The Austin Statesman also pointed out that the names Austin FC and Austin Athletic are owned by Major League Soccer, and that it was registered in August 2017.
Another group of people to feel empathy for might be Austin soccer fans, who are probably really excited about their new team and fancy new digs, but not at the expense of another club.
The Austin City Council voted 7-4 to approve a stadium planned by Columbus Crew owner Anthony Precourt, the latest step in Precourt’s bid to move the MLS franchise to Texas.
The stadium will be scheduled for a 2021 completion. USL side Austin Bold will begin play next season.
Precourt spoke briefly following the announcement, saying, “We’re bringing Major League Soccer to Austin, Texas” and clapping his hands.
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The Ohio Attorney General has filed a lawsuit against MLS and Precourt Sports Ventures, claiming that moving the Crew to Austin would be illegal. That lawsuit’s day in court is still a few weeks away.
Columbus Partnership CEO Alex Fischer says the city will continue its fight to “Save the Crew.”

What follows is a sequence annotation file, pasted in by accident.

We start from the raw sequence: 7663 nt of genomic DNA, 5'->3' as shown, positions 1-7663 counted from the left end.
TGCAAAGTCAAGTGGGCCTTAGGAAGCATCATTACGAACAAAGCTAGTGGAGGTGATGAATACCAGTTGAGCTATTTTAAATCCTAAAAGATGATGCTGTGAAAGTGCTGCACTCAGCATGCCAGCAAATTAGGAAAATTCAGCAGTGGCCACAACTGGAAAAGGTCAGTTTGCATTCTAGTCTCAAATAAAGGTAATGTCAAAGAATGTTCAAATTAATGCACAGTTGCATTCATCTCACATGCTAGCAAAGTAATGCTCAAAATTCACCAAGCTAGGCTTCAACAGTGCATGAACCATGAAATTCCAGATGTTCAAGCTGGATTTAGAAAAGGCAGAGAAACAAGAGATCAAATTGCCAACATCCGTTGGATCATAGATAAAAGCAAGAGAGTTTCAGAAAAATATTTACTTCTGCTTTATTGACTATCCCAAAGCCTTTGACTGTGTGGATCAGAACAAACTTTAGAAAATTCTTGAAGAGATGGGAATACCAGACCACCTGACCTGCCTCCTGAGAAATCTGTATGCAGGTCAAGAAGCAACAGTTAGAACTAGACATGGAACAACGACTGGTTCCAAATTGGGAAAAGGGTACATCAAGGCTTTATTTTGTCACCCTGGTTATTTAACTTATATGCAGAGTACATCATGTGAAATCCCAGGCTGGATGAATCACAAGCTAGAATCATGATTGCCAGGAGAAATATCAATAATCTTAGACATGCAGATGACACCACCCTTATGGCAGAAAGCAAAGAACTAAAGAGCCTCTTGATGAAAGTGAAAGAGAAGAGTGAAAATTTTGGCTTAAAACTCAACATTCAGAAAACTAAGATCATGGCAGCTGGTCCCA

Columbus Crew ownership group Precourt Sports Ventures were hoping to have the framework in place to build a stadium in Austin by Thursday night. Instead, they’ll have to wait a little bit longer.
The Austin City Council was set to vote on a term sheet agreed on by Austin city administrators and PSV but after two hours of public comments and 20 amendments proposed to the agreement, the council eventually tabled the discussion to Wednesday morning. The amendments led to harsh words from Austin mayor Steve Adler, who called them “poison pills,” in effect delaying or killing the deal by bureaucracy.
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Adler later said that the term sheet will be voted on by the city council on Wednesday at 12:30 p.m. (11:30 a.m. local time).
The term sheet, recently revised by PSV and agreed to between the city and PSV, calls for the building of a soccer-specific stadium at McKalla Place, located 10 miles north of downtown Austin. The deal calls for the team to finance the construction of the stadium at the site and then for the city to lease the land to PSV for $1 per year and then for the team to pay $550,000 per year in rent from the sixth year and on. In addition, a non-relocation clause has ironically been added.